For some people, the old adage really works: “I don’t care what they say about me, so long as they spell my name right.” Think Snooki or Kim Kardashian.
Most organizations, though, rightfully have a more sophisticated and sensible approach to their brand and public image: They want to people to understand their points of view and be aware of the good things they are doing.
The best way to accomplish that goal is through authenticity. Be honest, open and yourself, as you put your best foot forward. It’s not all about attracting notice of any kind.
Even so, that reality doesn’t keep people who should know better from shooting themselves in the foot.
You saw that misguided attitude – all press is good press — in the recent ham-handed approach of some Super Bowl ads. Groupon, an online coupon company, seemingly made light of the plight of the people of Tibet, endangered whales and deforestation of the rain forest. Millions of dollars spent; few friends made.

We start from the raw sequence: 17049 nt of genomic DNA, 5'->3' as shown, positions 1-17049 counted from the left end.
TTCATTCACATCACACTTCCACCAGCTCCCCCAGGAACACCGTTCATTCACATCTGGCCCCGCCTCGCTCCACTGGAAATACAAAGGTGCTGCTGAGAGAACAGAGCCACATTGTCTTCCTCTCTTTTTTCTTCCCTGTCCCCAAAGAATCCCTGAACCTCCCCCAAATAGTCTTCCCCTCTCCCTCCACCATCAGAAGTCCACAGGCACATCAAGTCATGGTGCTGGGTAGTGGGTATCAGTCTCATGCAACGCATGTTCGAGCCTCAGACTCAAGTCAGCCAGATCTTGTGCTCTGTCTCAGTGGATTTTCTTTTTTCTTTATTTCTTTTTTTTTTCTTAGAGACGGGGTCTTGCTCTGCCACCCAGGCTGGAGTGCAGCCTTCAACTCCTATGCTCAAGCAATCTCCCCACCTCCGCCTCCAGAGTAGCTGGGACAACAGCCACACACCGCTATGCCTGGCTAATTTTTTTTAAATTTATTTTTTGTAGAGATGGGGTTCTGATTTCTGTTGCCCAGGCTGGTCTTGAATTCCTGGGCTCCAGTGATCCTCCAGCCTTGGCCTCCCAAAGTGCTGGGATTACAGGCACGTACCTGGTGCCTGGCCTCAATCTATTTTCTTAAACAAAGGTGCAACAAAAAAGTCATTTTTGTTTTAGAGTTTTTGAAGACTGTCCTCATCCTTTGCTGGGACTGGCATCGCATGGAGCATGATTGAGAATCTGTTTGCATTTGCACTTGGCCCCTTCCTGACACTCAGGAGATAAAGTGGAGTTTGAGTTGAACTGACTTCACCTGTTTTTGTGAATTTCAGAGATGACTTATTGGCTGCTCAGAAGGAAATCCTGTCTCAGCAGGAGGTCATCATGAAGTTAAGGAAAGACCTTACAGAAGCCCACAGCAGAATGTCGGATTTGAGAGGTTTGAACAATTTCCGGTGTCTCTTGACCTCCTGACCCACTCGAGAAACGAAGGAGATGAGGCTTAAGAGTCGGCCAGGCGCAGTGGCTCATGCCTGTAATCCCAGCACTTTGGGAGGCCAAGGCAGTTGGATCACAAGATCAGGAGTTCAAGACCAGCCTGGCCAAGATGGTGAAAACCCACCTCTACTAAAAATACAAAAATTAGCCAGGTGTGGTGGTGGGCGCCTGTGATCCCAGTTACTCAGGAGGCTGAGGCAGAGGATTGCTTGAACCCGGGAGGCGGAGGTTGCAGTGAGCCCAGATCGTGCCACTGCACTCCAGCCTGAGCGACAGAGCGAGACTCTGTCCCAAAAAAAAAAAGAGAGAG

The wrong thinking also was front-stage in the recent tweet of Kenneth Cole, an entrepreneur who said, “Millions are in uproar in #Cairo. Rumor is they heard our new spring collection is now available online…” Now, that’s the way to harness the power of social networking. Anyone following that hashtag is going to run out for new shoes and accessories, and love your brand for life. Not.
Cole immediately apologized, and Groupon tried to explain things away in their blog.
Still, it’s pretty clear from behavior like this that not everybody has been reading Dale Carnegie. You make friends and influence people by having a good set of values, working hard, treating individuals with respect and honestly telling people what you have to offer. That’s the core of PR and building meaningful, lasting relationships.
– Eric Blom, APR